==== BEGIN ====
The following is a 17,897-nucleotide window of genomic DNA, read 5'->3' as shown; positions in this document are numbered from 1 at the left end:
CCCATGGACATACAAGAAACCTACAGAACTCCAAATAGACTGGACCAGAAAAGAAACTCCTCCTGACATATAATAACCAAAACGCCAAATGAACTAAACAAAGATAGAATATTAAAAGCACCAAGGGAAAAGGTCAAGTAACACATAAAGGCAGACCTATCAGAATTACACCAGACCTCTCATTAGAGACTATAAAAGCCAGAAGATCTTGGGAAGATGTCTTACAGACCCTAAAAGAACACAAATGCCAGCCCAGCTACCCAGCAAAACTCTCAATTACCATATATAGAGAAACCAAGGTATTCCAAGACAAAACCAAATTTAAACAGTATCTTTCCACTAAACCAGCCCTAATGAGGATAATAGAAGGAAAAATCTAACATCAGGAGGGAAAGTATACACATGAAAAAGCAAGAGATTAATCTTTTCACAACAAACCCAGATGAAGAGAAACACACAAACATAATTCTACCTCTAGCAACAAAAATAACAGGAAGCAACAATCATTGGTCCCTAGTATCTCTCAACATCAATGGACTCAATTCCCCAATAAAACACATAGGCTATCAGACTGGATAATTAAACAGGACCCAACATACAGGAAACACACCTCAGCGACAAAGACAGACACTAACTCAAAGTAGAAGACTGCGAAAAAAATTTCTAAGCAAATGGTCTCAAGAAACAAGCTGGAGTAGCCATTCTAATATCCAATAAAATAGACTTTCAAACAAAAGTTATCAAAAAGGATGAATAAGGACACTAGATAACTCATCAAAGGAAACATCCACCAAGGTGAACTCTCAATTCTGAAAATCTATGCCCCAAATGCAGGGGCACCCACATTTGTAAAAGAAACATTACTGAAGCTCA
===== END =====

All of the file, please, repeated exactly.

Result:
The following is a 17,897-nucleotide window of genomic DNA, read 5'->3' as shown; positions in this document are numbered from 1 at the left end:
CCCATGGACATACAAGAAACCTACAGAACTCCAAATAGACTGGACCAGAAAAGAAACTCCTCCTGACATATAATAACCAAAACGCCAAATGAACTAAACAAAGATAGAATATTAAAAGCACCAAGGGAAAAGGTCAAGTAACACATAAAGGCAGACCTATCAGAATTACACCAGACCTCTCATTAGAGACTATAAAAGCCAGAAGATCTTGGGAAGATGTCTTACAGACCCTAAAAGAACACAAATGCCAGCCCAGCTACCCAGCAAAACTCTCAATTACCATATATAGAGAAACCAAGGTATTCCAAGACAAAACCAAATTTAAACAGTATCTTTCCACTAAACCAGCCCTAATGAGGATAATAGAAGGAAAAATCTAACATCAGGAGGGAAAGTATACACATGAAAAAGCAAGAGATTAATCTTTTCACAACAAACCCAGATGAAGAGAAACACACAAACATAATTCTACCTCTAGCAACAAAAATAACAGGAAGCAACAATCATTGGTCCCTAGTATCTCTCAACATCAATGGACTCAATTCCCCAATAAAACACATAGGCTATCAGACTGGATAATTAAACAGGACCCAACATACAGGAAACACACCTCAGCGACAAAGACAGACACTAACTCAAAGTAGAAGACTGCGAAAAAAATTTCTAAGCAAATGGTCTCAAGAAACAAGCTGGAGTAGCCATTCTAATATCCAATAAAATAGACTTTCAAACAAAAGTTATCAAAAAGGATGAATAAGGACACTAGATAACTCATCAAAGGAAACATCCACCAAGGTGAACTCTCAATTCTGAAAATCTATGCCCCAAATGCAGGGGCACCCACATTTGTAAAAGAAACATTACTGAAGCTCA